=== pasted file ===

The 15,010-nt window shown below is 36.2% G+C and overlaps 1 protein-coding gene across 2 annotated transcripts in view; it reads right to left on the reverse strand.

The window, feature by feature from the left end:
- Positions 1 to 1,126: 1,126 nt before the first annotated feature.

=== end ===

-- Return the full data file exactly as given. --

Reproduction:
The 15,010-nt window shown below is 36.2% G+C and overlaps 1 protein-coding gene across 2 annotated transcripts in view; it reads right to left on the reverse strand.

The window, feature by feature from the left end:
- Positions 1 to 1,126: 1,126 nt before the first annotated feature.